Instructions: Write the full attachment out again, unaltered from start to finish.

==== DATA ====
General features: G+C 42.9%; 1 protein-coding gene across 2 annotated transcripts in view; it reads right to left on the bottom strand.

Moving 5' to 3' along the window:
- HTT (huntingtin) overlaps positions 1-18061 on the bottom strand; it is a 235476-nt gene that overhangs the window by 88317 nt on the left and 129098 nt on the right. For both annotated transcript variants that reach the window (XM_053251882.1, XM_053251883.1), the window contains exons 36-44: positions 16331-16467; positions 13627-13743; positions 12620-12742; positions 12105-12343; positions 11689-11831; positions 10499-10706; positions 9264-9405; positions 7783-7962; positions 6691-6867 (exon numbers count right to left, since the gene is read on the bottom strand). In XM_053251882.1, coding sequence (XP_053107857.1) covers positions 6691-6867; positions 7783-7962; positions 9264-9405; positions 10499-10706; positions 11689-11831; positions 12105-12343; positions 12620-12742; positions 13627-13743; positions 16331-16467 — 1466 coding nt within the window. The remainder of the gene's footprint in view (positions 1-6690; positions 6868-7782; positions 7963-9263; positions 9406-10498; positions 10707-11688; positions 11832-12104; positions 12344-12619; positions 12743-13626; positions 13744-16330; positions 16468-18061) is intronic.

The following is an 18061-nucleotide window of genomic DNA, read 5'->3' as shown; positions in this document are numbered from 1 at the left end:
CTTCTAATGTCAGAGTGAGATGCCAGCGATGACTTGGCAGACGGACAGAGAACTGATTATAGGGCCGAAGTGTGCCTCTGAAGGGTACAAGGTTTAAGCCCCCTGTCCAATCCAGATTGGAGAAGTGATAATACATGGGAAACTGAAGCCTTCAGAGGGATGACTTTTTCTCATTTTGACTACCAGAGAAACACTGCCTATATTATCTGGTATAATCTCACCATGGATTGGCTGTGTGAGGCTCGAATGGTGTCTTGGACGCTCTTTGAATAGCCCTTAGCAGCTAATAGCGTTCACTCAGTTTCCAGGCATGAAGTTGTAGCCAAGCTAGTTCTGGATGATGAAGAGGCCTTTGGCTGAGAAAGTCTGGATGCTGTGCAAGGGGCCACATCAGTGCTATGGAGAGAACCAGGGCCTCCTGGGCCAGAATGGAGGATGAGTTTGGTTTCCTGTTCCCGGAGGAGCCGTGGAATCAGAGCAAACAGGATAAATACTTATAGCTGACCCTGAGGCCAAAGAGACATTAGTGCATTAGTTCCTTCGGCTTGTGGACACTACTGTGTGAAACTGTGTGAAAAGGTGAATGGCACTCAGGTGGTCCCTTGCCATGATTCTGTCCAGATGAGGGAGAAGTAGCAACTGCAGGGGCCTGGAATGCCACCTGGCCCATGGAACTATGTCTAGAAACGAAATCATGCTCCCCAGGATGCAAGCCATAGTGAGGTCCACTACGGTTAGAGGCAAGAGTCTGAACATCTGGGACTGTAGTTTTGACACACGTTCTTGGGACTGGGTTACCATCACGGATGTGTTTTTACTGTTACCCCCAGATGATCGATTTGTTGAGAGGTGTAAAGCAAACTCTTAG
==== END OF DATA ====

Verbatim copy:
General features: G+C 42.9%; 1 protein-coding gene across 2 annotated transcripts in view; it reads right to left on the bottom strand.

Moving 5' to 3' along the window:
- HTT (huntingtin) overlaps positions 1-18061 on the bottom strand; it is a 235476-nt gene that overhangs the window by 88317 nt on the left and 129098 nt on the right. For both annotated transcript variants that reach the window (XM_053251882.1, XM_053251883.1), the window contains exons 36-44: positions 16331-16467; positions 13627-13743; positions 12620-12742; positions 12105-12343; positions 11689-11831; positions 10499-10706; positions 9264-9405; positions 7783-7962; positions 6691-6867 (exon numbers count right to left, since the gene is read on the bottom strand). In XM_053251882.1, coding sequence (XP_053107857.1) covers positions 6691-6867; positions 7783-7962; positions 9264-9405; positions 10499-10706; positions 11689-11831; positions 12105-12343; positions 12620-12742; positions 13627-13743; positions 16331-16467 — 1466 coding nt within the window. The remainder of the gene's footprint in view (positions 1-6690; positions 6868-7782; positions 7963-9263; positions 9406-10498; positions 10707-11688; positions 11832-12104; positions 12344-12619; positions 12743-13626; positions 13744-16330; positions 16468-18061) is intronic.

The following is an 18061-nucleotide window of genomic DNA, read 5'->3' as shown; positions in this document are numbered from 1 at the left end:
CTTCTAATGTCAGAGTGAGATGCCAGCGATGACTTGGCAGACGGACAGAGAACTGATTATAGGGCCGAAGTGTGCCTCTGAAGGGTACAAGGTTTAAGCCCCCTGTCCAATCCAGATTGGAGAAGTGATAATACATGGGAAACTGAAGCCTTCAGAGGGATGACTTTTTCTCATTTTGACTACCAGAGAAACACTGCCTATATTATCTGGTATAATCTCACCATGGATTGGCTGTGTGAGGCTCGAATGGTGTCTTGGACGCTCTTTGAATAGCCCTTAGCAGCTAATAGCGTTCACTCAGTTTCCAGGCATGAAGTTGTAGCCAAGCTAGTTCTGGATGATGAAGAGGCCTTTGGCTGAGAAAGTCTGGATGCTGTGCAAGGGGCCACATCAGTGCTATGGAGAGAACCAGGGCCTCCTGGGCCAGAATGGAGGATGAGTTTGGTTTCCTGTTCCCGGAGGAGCCGTGGAATCAGAGCAAACAGGATAAATACTTATAGCTGACCCTGAGGCCAAAGAGACATTAGTGCATTAGTTCCTTCGGCTTGTGGACACTACTGTGTGAAACTGTGTGAAAAGGTGAATGGCACTCAGGTGGTCCCTTGCCATGATTCTGTCCAGATGAGGGAGAAGTAGCAACTGCAGGGGCCTGGAATGCCACCTGGCCCATGGAACTATGTCTAGAAACGAAATCATGCTCCCCAGGATGCAAGCCATAGTGAGGTCCACTACGGTTAGAGGCAAGAGTCTGAACATCTGGGACTGTAGTTTTGACACACGTTCTTGGGACTGGGTTACCATCACGGATGTGTTTTTACTGTTACCCCCAGATGATCGATTTGTTGAGAGGTGTAAAGCAAACTCTTAG